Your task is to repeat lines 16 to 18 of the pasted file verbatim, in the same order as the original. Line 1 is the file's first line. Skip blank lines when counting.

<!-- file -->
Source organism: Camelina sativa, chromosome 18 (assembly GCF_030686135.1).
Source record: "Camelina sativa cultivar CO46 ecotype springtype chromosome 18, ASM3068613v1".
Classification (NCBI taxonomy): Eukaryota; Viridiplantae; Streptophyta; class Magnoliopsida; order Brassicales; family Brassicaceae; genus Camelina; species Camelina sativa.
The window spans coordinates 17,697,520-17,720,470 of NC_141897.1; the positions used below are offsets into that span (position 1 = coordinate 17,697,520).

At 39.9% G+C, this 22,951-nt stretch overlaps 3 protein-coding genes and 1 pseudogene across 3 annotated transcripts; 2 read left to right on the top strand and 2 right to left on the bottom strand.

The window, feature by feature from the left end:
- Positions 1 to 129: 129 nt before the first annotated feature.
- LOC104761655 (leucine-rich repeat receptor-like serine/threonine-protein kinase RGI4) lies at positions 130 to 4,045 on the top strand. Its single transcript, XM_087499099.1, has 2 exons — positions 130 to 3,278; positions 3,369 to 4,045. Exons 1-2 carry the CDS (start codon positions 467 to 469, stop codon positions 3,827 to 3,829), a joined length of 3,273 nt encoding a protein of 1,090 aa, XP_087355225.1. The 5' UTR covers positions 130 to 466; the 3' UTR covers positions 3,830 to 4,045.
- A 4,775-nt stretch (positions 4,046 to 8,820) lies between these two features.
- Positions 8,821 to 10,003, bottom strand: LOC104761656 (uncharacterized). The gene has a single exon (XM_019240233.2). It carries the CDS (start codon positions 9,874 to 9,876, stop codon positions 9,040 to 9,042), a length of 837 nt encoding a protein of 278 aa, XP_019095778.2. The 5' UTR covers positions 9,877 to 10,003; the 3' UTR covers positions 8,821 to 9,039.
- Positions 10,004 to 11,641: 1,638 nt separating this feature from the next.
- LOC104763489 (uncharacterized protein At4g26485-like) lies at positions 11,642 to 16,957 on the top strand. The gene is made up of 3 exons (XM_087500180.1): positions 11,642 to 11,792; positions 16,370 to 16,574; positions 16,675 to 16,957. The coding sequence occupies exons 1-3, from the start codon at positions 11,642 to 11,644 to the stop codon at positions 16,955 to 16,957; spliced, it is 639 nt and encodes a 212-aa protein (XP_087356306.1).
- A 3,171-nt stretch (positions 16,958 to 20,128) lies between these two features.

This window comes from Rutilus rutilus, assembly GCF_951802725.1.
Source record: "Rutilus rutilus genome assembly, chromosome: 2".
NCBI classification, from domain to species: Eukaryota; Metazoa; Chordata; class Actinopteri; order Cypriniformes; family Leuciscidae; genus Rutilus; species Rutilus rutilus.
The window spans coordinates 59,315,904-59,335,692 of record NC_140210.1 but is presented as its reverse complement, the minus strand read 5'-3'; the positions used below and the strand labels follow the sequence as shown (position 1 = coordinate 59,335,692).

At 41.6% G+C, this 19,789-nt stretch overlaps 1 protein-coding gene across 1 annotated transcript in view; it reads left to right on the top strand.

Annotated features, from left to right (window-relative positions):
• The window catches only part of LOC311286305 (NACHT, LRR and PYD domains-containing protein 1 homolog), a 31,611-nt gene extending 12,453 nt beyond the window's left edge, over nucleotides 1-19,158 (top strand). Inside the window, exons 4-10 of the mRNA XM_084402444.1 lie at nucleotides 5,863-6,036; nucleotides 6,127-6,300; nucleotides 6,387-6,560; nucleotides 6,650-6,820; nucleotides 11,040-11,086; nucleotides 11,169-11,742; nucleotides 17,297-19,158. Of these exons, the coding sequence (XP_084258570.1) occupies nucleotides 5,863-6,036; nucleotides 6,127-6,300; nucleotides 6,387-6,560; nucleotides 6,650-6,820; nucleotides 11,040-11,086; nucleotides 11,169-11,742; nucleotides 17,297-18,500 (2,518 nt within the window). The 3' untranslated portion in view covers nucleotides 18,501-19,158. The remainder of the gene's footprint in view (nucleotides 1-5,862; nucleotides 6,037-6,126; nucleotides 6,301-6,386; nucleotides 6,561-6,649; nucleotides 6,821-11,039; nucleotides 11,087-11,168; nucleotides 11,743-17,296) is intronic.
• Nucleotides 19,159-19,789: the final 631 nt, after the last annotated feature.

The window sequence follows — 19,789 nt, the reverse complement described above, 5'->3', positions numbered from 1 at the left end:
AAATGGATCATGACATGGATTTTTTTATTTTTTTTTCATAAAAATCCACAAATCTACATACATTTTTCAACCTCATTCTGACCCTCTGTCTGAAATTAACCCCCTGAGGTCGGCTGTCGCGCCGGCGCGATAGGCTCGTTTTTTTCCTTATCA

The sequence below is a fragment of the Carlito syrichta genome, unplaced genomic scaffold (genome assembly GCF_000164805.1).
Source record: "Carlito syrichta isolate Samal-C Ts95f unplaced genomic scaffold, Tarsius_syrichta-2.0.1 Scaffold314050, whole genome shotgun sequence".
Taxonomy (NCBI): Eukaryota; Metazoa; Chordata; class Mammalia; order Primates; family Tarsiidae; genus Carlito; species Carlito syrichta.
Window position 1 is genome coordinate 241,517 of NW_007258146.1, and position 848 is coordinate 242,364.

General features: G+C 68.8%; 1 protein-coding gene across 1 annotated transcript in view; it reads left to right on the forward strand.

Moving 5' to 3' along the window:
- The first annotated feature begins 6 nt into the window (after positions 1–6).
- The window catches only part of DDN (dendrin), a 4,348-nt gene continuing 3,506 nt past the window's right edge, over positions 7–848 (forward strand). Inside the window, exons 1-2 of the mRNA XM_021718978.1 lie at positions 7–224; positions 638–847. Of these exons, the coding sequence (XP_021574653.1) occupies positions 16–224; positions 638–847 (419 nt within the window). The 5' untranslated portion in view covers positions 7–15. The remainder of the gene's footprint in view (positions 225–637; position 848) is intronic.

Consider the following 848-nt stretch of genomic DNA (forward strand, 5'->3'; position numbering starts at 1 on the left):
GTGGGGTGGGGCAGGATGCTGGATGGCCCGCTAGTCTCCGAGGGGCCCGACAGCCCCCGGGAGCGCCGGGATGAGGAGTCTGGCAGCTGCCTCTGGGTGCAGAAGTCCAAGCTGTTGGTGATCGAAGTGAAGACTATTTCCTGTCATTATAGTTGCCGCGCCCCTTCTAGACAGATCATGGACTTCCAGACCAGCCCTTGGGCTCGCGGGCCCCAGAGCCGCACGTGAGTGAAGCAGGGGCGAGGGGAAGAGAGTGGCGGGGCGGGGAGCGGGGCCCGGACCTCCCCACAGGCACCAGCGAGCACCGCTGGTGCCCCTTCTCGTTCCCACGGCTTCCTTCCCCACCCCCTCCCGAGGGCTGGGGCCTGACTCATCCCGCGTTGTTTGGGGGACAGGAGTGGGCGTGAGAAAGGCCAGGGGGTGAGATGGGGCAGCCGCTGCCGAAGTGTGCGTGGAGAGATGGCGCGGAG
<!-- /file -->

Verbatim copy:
NCBI classification, from domain to species: Eukaryota; Metazoa; Chordata; class Actinopteri; order Cypriniformes; family Leuciscidae; genus Rutilus; species Rutilus rutilus.
The window spans coordinates 59,315,904-59,335,692 of record NC_140210.1 but is presented as its reverse complement, the minus strand read 5'-3'; the positions used below and the strand labels follow the sequence as shown (position 1 = coordinate 59,335,692).

At 41.6% G+C, this 19,789-nt stretch overlaps 1 protein-coding gene across 1 annotated transcript in view; it reads left to right on the top strand.